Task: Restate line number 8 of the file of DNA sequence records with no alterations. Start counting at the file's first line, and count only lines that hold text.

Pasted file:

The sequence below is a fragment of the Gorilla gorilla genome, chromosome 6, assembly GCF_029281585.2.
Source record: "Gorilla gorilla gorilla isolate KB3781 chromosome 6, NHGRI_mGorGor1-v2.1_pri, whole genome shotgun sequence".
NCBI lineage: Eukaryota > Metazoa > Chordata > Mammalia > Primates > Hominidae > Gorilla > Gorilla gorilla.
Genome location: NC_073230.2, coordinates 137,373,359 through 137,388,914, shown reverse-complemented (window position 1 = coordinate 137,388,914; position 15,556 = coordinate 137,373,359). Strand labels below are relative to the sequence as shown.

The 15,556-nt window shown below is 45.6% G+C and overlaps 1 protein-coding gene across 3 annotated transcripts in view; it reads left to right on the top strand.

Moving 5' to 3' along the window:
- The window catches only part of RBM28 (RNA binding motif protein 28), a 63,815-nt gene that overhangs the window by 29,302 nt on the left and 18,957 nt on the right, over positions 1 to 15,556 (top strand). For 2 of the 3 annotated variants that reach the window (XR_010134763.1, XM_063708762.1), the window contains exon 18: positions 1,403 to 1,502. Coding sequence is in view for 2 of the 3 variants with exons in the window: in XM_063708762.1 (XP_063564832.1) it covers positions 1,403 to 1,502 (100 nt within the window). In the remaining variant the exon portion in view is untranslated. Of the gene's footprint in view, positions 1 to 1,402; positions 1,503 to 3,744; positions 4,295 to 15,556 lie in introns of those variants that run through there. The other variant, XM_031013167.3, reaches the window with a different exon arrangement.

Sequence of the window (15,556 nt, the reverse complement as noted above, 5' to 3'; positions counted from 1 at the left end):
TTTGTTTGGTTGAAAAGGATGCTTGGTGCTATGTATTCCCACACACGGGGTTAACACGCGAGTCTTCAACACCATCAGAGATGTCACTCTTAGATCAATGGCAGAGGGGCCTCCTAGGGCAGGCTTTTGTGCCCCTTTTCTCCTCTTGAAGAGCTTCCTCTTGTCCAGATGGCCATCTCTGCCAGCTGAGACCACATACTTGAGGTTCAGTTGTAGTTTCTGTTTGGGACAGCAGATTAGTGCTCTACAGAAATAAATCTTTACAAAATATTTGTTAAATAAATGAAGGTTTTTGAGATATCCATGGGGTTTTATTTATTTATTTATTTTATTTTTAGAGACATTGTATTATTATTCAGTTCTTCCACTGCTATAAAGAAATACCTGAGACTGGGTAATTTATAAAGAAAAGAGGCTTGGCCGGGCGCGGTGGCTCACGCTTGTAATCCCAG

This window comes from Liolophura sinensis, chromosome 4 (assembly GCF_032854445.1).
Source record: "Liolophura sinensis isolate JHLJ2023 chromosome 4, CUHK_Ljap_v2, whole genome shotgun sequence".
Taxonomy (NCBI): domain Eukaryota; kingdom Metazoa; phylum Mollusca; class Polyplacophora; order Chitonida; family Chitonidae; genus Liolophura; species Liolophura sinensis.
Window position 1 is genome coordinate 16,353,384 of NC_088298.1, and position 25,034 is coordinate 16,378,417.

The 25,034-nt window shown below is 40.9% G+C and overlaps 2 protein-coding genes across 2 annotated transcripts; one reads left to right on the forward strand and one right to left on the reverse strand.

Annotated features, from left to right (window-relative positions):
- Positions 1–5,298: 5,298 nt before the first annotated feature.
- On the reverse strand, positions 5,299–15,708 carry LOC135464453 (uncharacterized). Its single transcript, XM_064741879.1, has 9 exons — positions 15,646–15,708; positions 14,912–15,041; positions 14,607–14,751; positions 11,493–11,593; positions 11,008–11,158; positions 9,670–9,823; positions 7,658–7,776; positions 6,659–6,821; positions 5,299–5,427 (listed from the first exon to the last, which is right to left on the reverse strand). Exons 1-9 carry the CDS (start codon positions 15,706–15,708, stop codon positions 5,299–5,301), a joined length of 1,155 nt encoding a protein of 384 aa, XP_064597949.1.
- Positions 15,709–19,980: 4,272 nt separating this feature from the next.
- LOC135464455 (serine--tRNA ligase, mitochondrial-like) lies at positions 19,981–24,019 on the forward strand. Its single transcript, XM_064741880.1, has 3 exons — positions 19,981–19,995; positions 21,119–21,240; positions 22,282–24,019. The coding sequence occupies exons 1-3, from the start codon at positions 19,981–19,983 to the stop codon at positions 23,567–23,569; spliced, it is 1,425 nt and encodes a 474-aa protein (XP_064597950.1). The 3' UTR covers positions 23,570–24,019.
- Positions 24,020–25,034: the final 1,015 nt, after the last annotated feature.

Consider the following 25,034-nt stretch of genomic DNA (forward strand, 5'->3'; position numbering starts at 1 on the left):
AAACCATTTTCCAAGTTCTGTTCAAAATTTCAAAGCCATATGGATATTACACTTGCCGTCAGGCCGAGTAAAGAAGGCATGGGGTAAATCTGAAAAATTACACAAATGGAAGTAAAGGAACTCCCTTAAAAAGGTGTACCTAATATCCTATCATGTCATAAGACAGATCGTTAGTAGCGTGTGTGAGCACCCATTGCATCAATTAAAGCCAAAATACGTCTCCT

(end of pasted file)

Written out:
Sequence of the window (15,556 nt, the reverse complement as noted above, 5' to 3'; positions counted from 1 at the left end):